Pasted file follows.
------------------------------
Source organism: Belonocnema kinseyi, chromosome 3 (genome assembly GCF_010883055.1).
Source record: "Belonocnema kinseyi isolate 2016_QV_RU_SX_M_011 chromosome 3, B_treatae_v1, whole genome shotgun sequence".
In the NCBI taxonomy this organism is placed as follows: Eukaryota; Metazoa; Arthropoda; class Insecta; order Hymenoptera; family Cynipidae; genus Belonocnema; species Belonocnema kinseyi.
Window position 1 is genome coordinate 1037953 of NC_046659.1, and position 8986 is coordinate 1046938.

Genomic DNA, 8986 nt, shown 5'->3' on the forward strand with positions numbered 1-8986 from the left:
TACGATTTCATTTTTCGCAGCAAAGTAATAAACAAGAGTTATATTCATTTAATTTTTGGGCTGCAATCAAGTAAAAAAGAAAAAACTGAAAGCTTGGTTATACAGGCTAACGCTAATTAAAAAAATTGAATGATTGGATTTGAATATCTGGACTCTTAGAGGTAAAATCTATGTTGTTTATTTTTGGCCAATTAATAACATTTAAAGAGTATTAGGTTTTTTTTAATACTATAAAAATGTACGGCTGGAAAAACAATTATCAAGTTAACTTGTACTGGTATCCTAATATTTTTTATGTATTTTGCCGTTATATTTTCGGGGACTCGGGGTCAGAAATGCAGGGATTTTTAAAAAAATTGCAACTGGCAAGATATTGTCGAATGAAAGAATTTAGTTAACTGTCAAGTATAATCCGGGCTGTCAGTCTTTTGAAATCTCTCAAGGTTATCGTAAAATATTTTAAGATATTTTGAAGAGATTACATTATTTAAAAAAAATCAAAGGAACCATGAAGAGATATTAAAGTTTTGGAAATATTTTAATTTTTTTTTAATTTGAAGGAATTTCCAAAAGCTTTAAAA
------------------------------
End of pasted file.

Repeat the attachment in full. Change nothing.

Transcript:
Source organism: Belonocnema kinseyi, chromosome 3 (genome assembly GCF_010883055.1).
Source record: "Belonocnema kinseyi isolate 2016_QV_RU_SX_M_011 chromosome 3, B_treatae_v1, whole genome shotgun sequence".
In the NCBI taxonomy this organism is placed as follows: Eukaryota; Metazoa; Arthropoda; class Insecta; order Hymenoptera; family Cynipidae; genus Belonocnema; species Belonocnema kinseyi.
Window position 1 is genome coordinate 1037953 of NC_046659.1, and position 8986 is coordinate 1046938.

Genomic DNA, 8986 nt, shown 5'->3' on the forward strand with positions numbered 1-8986 from the left:
TACGATTTCATTTTTCGCAGCAAAGTAATAAACAAGAGTTATATTCATTTAATTTTTGGGCTGCAATCAAGTAAAAAAGAAAAAACTGAAAGCTTGGTTATACAGGCTAACGCTAATTAAAAAAATTGAATGATTGGATTTGAATATCTGGACTCTTAGAGGTAAAATCTATGTTGTTTATTTTTGGCCAATTAATAACATTTAAAGAGTATTAGGTTTTTTTTAATACTATAAAAATGTACGGCTGGAAAAACAATTATCAAGTTAACTTGTACTGGTATCCTAATATTTTTTATGTATTTTGCCGTTATATTTTCGGGGACTCGGGGTCAGAAATGCAGGGATTTTTAAAAAAATTGCAACTGGCAAGATATTGTCGAATGAAAGAATTTAGTTAACTGTCAAGTATAATCCGGGCTGTCAGTCTTTTGAAATCTCTCAAGGTTATCGTAAAATATTTTAAGATATTTTGAAGAGATTACATTATTTAAAAAAAATCAAAGGAACCATGAAGAGATATTAAAGTTTTGGAAATATTTTAATTTTTTTTTAATTTGAAGGAATTTCCAAAAGCTTTAAAA